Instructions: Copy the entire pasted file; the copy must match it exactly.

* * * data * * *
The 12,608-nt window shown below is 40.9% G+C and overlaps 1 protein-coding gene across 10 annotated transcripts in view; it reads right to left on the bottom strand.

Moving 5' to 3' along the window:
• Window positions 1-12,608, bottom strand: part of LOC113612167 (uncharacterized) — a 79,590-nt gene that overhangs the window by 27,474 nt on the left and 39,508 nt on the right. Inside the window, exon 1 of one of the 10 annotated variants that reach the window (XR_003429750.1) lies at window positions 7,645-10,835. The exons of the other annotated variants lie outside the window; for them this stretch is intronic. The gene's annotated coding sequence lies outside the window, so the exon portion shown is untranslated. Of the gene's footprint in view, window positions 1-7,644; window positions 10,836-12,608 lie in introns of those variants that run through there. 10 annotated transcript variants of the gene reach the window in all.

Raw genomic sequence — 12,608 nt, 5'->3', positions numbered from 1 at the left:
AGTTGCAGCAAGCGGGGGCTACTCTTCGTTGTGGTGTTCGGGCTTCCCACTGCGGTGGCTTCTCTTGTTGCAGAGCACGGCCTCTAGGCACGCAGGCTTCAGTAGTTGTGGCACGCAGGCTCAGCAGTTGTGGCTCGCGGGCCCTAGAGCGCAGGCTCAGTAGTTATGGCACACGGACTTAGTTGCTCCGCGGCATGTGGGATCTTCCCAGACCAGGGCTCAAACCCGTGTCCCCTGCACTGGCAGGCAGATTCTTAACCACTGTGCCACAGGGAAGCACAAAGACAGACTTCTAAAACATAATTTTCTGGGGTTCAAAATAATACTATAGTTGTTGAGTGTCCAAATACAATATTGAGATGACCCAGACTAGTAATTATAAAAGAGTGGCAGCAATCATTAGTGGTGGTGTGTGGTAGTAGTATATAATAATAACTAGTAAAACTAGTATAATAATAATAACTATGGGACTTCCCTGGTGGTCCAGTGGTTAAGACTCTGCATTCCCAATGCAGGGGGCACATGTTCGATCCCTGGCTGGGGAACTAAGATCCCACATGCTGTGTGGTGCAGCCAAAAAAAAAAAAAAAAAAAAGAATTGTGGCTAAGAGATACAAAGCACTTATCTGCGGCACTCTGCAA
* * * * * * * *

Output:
The 12,608-nt window shown below is 40.9% G+C and overlaps 1 protein-coding gene across 10 annotated transcripts in view; it reads right to left on the bottom strand.

Moving 5' to 3' along the window:
• Window positions 1-12,608, bottom strand: part of LOC113612167 (uncharacterized) — a 79,590-nt gene that overhangs the window by 27,474 nt on the left and 39,508 nt on the right. Inside the window, exon 1 of one of the 10 annotated variants that reach the window (XR_003429750.1) lies at window positions 7,645-10,835. The exons of the other annotated variants lie outside the window; for them this stretch is intronic. The gene's annotated coding sequence lies outside the window, so the exon portion shown is untranslated. Of the gene's footprint in view, window positions 1-7,644; window positions 10,836-12,608 lie in introns of those variants that run through there. 10 annotated transcript variants of the gene reach the window in all.

Raw genomic sequence — 12,608 nt, 5'->3', positions numbered from 1 at the left:
AGTTGCAGCAAGCGGGGGCTACTCTTCGTTGTGGTGTTCGGGCTTCCCACTGCGGTGGCTTCTCTTGTTGCAGAGCACGGCCTCTAGGCACGCAGGCTTCAGTAGTTGTGGCACGCAGGCTCAGCAGTTGTGGCTCGCGGGCCCTAGAGCGCAGGCTCAGTAGTTATGGCACACGGACTTAGTTGCTCCGCGGCATGTGGGATCTTCCCAGACCAGGGCTCAAACCCGTGTCCCCTGCACTGGCAGGCAGATTCTTAACCACTGTGCCACAGGGAAGCACAAAGACAGACTTCTAAAACATAATTTTCTGGGGTTCAAAATAATACTATAGTTGTTGAGTGTCCAAATACAATATTGAGATGACCCAGACTAGTAATTATAAAAGAGTGGCAGCAATCATTAGTGGTGGTGTGTGGTAGTAGTATATAATAATAACTAGTAAAACTAGTATAATAATAATAACTATGGGACTTCCCTGGTGGTCCAGTGGTTAAGACTCTGCATTCCCAATGCAGGGGGCACATGTTCGATCCCTGGCTGGGGAACTAAGATCCCACATGCTGTGTGGTGCAGCCAAAAAAAAAAAAAAAAAAAAGAATTGTGGCTAAGAGATACAAAGCACTTATCTGCGGCACTCTGCAA